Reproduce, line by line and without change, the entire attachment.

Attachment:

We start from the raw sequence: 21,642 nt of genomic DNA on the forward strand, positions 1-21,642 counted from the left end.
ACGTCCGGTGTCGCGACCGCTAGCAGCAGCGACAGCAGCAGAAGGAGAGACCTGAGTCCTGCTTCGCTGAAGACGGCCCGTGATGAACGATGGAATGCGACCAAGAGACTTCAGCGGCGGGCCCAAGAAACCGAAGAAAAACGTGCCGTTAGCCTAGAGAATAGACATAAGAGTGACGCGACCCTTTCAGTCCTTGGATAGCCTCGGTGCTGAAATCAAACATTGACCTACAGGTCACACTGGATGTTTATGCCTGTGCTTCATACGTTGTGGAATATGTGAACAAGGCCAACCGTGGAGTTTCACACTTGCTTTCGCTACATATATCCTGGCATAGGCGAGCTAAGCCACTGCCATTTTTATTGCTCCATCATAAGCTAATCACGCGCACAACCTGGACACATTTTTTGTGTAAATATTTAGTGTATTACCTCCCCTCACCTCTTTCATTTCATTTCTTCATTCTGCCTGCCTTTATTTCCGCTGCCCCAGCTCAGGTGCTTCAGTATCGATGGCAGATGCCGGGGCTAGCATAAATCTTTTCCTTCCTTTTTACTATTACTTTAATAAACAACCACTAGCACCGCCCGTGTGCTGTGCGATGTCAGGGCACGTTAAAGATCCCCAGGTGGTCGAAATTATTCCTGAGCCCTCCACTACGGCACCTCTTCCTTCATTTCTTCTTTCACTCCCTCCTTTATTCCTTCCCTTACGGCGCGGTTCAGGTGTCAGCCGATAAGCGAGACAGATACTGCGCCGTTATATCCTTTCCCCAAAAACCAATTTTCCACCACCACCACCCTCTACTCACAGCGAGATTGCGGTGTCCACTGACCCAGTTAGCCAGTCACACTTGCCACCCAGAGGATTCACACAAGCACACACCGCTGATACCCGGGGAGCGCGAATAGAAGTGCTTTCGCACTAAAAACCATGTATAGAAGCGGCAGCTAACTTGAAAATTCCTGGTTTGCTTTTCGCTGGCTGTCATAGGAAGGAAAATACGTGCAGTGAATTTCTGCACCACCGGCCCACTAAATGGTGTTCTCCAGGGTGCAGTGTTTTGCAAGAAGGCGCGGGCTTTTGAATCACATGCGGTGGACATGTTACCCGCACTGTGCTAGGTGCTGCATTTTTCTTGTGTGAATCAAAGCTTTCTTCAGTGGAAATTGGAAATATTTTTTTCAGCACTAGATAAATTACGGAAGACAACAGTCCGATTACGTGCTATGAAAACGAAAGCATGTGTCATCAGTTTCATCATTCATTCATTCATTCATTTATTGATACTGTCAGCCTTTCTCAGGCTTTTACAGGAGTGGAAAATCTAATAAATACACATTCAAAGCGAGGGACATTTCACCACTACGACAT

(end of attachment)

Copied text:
We start from the raw sequence: 21,642 nt of genomic DNA on the forward strand, positions 1-21,642 counted from the left end.
ACGTCCGGTGTCGCGACCGCTAGCAGCAGCGACAGCAGCAGAAGGAGAGACCTGAGTCCTGCTTCGCTGAAGACGGCCCGTGATGAACGATGGAATGCGACCAAGAGACTTCAGCGGCGGGCCCAAGAAACCGAAGAAAAACGTGCCGTTAGCCTAGAGAATAGACATAAGAGTGACGCGACCCTTTCAGTCCTTGGATAGCCTCGGTGCTGAAATCAAACATTGACCTACAGGTCACACTGGATGTTTATGCCTGTGCTTCATACGTTGTGGAATATGTGAACAAGGCCAACCGTGGAGTTTCACACTTGCTTTCGCTACATATATCCTGGCATAGGCGAGCTAAGCCACTGCCATTTTTATTGCTCCATCATAAGCTAATCACGCGCACAACCTGGACACATTTTTTGTGTAAATATTTAGTGTATTACCTCCCCTCACCTCTTTCATTTCATTTCTTCATTCTGCCTGCCTTTATTTCCGCTGCCCCAGCTCAGGTGCTTCAGTATCGATGGCAGATGCCGGGGCTAGCATAAATCTTTTCCTTCCTTTTTACTATTACTTTAATAAACAACCACTAGCACCGCCCGTGTGCTGTGCGATGTCAGGGCACGTTAAAGATCCCCAGGTGGTCGAAATTATTCCTGAGCCCTCCACTACGGCACCTCTTCCTTCATTTCTTCTTTCACTCCCTCCTTTATTCCTTCCCTTACGGCGCGGTTCAGGTGTCAGCCGATAAGCGAGACAGATACTGCGCCGTTATATCCTTTCCCCAAAAACCAATTTTCCACCACCACCACCCTCTACTCACAGCGAGATTGCGGTGTCCACTGACCCAGTTAGCCAGTCACACTTGCCACCCAGAGGATTCACACAAGCACACACCGCTGATACCCGGGGAGCGCGAATAGAAGTGCTTTCGCACTAAAAACCATGTATAGAAGCGGCAGCTAACTTGAAAATTCCTGGTTTGCTTTTCGCTGGCTGTCATAGGAAGGAAAATACGTGCAGTGAATTTCTGCACCACCGGCCCACTAAATGGTGTTCTCCAGGGTGCAGTGTTTTGCAAGAAGGCGCGGGCTTTTGAATCACATGCGGTGGACATGTTACCCGCACTGTGCTAGGTGCTGCATTTTTCTTGTGTGAATCAAAGCTTTCTTCAGTGGAAATTGGAAATATTTTTTTCAGCACTAGATAAATTACGGAAGACAACAGTCCGATTACGTGCTATGAAAACGAAAGCATGTGTCATCAGTTTCATCATTCATTCATTCATTCATTTATTGATACTGTCAGCCTTTCTCAGGCTTTTACAGGAGTGGAAAATCTAATAAATACACATTCAAAGCGAGGGACATTTCACCACTACGACAT